Dr. Robert Svoboda

May 2015:

May blog appearing before May end! Change is in the wind, particularly here in Stowe, Vermont, where I am co-teaching “Advanced Introduction to Basic Ayurveda” with Dr. Claudia Welch. Spring is busting out all over up here, the apples and crab apples in full bloom, the lilac buds preparing to open.

On the first day of of our event here I made the suggestion that I often make when lecturing: no matter what is happening in life, always remain calm. Note that this is no new sentiment; take for example the nearly two and a half million copies of the now well-known “Keep Calm and Carry On” poster that were printed in 1939 Britain. Few of these however found their way to World War II walls, and only since a copy was rediscovered in 2000 has this saying (and its multiple imitations and parodies) spread into wide use and evolved into meme-hood.

Ironic it is, or maybe synchronistic, that that this sentiment from a failed war-preparedness advertising campaign should have risen from limbo just after the world had been terrified by the possibility of a Y2K calamity and just before the reality of September 11; and curious it is, or to be expected, that since then the emphasis on this five-word phrase has fallen decidedly on its final two words (or their variants). We of Century 21 soldier on, performing our perceived duty (“Keep Calm and Celebrate”), doing all that we can do, paying no heed to those crucial first two words.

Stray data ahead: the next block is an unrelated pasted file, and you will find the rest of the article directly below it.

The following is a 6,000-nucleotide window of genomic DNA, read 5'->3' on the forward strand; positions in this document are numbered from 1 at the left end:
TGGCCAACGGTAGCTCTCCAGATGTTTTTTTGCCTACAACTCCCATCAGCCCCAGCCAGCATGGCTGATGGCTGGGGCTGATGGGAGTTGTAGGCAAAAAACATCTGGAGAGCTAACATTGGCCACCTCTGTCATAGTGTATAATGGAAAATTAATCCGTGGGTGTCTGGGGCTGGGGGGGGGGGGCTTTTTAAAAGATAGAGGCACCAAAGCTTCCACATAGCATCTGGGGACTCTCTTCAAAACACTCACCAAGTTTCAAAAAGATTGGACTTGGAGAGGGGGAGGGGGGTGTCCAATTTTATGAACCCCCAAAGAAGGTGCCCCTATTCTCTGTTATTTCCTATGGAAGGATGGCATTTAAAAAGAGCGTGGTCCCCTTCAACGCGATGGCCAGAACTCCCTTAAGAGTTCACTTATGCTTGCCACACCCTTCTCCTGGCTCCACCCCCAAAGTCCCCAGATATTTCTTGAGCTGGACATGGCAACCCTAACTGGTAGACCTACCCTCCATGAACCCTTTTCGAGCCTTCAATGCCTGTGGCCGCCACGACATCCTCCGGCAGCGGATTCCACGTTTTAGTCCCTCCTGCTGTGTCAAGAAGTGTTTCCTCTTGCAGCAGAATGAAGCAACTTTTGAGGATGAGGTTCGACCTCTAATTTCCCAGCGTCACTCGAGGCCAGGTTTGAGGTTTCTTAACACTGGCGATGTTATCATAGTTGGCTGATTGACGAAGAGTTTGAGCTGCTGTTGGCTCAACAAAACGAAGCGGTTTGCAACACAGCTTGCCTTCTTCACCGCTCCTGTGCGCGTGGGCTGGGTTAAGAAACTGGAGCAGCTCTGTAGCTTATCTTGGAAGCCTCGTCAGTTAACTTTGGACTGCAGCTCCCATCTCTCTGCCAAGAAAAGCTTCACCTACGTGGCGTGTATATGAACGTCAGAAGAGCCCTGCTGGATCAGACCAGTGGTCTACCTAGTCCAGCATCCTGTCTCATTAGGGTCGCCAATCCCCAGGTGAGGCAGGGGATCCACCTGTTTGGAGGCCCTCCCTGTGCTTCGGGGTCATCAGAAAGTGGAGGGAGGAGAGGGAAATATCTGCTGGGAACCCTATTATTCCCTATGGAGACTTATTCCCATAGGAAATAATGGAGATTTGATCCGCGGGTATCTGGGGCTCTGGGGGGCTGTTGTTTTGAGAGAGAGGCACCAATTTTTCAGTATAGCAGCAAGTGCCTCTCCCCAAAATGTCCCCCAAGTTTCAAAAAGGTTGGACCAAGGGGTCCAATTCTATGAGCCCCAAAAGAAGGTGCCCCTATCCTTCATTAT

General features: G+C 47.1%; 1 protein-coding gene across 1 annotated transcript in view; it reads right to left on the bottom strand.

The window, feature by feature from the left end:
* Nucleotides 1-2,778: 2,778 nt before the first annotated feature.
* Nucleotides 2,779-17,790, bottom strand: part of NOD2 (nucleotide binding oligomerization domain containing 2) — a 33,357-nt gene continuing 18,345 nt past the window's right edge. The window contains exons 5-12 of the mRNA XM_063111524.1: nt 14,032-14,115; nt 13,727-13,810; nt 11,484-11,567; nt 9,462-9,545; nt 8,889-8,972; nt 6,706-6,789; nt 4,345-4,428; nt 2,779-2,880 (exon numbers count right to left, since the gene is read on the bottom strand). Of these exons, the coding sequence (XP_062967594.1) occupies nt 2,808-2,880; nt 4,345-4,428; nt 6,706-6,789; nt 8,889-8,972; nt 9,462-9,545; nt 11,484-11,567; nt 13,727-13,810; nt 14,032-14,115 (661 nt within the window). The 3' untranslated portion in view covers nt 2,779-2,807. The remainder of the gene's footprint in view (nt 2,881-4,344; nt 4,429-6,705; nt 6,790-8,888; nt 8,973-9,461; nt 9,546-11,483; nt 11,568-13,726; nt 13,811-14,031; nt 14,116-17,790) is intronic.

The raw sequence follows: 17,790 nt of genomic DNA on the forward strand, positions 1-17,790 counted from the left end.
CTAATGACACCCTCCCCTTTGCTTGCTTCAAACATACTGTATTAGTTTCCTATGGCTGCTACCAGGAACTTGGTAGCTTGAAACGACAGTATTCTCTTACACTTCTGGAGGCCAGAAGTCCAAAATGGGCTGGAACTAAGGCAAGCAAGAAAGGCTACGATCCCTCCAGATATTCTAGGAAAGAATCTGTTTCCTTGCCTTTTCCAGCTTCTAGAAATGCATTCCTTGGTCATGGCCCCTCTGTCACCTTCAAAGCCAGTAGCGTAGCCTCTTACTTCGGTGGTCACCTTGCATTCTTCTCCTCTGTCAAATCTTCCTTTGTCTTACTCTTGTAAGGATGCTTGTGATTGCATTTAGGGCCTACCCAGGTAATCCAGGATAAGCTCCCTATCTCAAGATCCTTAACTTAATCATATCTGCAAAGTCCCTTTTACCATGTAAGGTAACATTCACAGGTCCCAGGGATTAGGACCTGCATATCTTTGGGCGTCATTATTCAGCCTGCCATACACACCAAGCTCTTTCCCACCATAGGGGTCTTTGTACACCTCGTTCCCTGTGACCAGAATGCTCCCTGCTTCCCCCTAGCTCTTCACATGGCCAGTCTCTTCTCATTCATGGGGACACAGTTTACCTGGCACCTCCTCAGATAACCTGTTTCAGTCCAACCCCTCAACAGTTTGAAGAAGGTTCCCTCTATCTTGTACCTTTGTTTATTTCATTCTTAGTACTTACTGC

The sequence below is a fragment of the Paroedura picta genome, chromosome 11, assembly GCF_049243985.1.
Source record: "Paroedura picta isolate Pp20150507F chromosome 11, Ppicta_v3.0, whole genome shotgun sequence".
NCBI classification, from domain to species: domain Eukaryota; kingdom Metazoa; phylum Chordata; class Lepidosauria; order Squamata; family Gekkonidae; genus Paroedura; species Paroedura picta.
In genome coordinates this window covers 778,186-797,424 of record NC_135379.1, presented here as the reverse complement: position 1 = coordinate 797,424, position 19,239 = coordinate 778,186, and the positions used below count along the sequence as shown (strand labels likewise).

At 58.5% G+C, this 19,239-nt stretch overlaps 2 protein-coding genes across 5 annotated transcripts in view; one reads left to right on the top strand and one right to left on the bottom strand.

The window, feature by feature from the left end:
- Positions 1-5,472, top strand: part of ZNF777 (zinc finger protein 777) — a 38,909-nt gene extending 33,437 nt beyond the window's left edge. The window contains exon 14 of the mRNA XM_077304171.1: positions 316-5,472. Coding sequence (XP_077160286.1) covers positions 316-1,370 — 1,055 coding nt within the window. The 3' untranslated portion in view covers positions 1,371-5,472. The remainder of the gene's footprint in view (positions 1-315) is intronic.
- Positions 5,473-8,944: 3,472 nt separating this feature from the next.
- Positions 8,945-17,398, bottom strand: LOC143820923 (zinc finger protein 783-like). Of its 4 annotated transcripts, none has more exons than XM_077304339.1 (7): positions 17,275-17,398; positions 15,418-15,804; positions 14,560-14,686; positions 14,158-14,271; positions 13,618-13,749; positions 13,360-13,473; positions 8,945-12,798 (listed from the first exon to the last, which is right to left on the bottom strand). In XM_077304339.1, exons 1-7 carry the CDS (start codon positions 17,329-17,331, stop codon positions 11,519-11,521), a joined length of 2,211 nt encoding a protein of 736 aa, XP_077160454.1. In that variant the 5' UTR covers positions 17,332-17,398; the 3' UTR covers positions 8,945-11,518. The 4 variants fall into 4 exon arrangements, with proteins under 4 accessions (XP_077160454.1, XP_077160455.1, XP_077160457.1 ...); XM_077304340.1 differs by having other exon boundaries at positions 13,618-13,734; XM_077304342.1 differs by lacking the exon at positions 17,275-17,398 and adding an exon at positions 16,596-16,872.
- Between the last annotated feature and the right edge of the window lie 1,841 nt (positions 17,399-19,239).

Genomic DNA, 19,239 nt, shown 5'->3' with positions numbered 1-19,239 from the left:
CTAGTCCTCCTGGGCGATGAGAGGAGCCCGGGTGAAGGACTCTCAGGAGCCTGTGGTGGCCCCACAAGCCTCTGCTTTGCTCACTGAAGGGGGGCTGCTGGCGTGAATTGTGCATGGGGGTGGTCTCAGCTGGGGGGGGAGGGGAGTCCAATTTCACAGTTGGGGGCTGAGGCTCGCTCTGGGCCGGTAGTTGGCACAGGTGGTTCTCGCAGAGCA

The English word “calm” comes from the Latin word caume, the heat of the mid-day sun, when nature rests and is still. Our over-heated world of over-heated people is become a permanent “mid-day”, a perpetual moment when rest is most required. Chronic agitation chronically aggravates us, weakening digestion, promoting generalized inflammation, expediting ill health. Change has become so constant in our world that there's simply nothing worth getting all worked up about. Our aim should be to glide, not lurch, from alteration to alteration, flowing along as best we can no matter how choppy the waters in which we swim.

Achievement of calm though requires at the least the temporary turning away of our attention from all those electronic instruments that demand it. The average American adult now spends eight and a half hours every day in front of a screen, with 52 per cent of us checking our phones every half hour. A study by the National Center for Biotechnology Information and the National Library of Medicine found that 79 per cent of respondents in the U.S. engaged in dual-screening — watching portable devices while watching TV. “Multitasking” teens can cram more than 10 hours of media into an average of 7 hours of screen time a day in this way. No wonder the attention span of the average post-modern person has dropped beneath that of the average goldfish:

http://time.com/3858309/attention-spans-goldfish/

The only answer to world in permanent electronic turmoil is to ever seek calm, and to keep on carrying on. And so we salute the Three-Eyed One, the Lord of Transformation, onto whose Linga Head we pour out our oblations, and to whose rock-like resolution we pray. May His calm be ours! Om namah sivaya!

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